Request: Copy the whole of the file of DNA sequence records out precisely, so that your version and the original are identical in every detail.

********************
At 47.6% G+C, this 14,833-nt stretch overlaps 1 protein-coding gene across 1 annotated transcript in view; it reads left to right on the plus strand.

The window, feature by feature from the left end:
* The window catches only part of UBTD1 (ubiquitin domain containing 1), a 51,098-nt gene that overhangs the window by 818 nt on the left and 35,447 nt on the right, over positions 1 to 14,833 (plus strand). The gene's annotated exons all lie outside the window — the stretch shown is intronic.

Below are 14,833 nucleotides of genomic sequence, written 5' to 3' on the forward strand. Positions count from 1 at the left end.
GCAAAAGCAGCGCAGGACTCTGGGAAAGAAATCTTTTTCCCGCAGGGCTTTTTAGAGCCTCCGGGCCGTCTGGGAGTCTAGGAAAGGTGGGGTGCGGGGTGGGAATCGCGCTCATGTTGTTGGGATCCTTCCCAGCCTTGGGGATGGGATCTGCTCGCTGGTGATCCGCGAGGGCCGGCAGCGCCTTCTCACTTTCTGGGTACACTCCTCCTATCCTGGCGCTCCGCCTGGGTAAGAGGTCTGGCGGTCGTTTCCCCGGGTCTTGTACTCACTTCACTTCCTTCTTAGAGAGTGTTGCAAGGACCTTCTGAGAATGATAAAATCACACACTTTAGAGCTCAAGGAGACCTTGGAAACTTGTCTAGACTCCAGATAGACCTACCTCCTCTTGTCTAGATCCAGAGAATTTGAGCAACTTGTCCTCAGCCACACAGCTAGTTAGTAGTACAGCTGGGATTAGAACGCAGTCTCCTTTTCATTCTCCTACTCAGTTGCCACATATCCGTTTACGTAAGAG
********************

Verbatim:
At 47.6% G+C, this 14,833-nt stretch overlaps 1 protein-coding gene across 1 annotated transcript in view; it reads left to right on the plus strand.

The window, feature by feature from the left end:
* The window catches only part of UBTD1 (ubiquitin domain containing 1), a 51,098-nt gene that overhangs the window by 818 nt on the left and 35,447 nt on the right, over positions 1 to 14,833 (plus strand). The gene's annotated exons all lie outside the window — the stretch shown is intronic.

Below are 14,833 nucleotides of genomic sequence, written 5' to 3' on the forward strand. Positions count from 1 at the left end.
GCAAAAGCAGCGCAGGACTCTGGGAAAGAAATCTTTTTCCCGCAGGGCTTTTTAGAGCCTCCGGGCCGTCTGGGAGTCTAGGAAAGGTGGGGTGCGGGGTGGGAATCGCGCTCATGTTGTTGGGATCCTTCCCAGCCTTGGGGATGGGATCTGCTCGCTGGTGATCCGCGAGGGCCGGCAGCGCCTTCTCACTTTCTGGGTACACTCCTCCTATCCTGGCGCTCCGCCTGGGTAAGAGGTCTGGCGGTCGTTTCCCCGGGTCTTGTACTCACTTCACTTCCTTCTTAGAGAGTGTTGCAAGGACCTTCTGAGAATGATAAAATCACACACTTTAGAGCTCAAGGAGACCTTGGAAACTTGTCTAGACTCCAGATAGACCTACCTCCTCTTGTCTAGATCCAGAGAATTTGAGCAACTTGTCCTCAGCCACACAGCTAGTTAGTAGTACAGCTGGGATTAGAACGCAGTCTCCTTTTCATTCTCCTACTCAGTTGCCACATATCCGTTTACGTAAGAG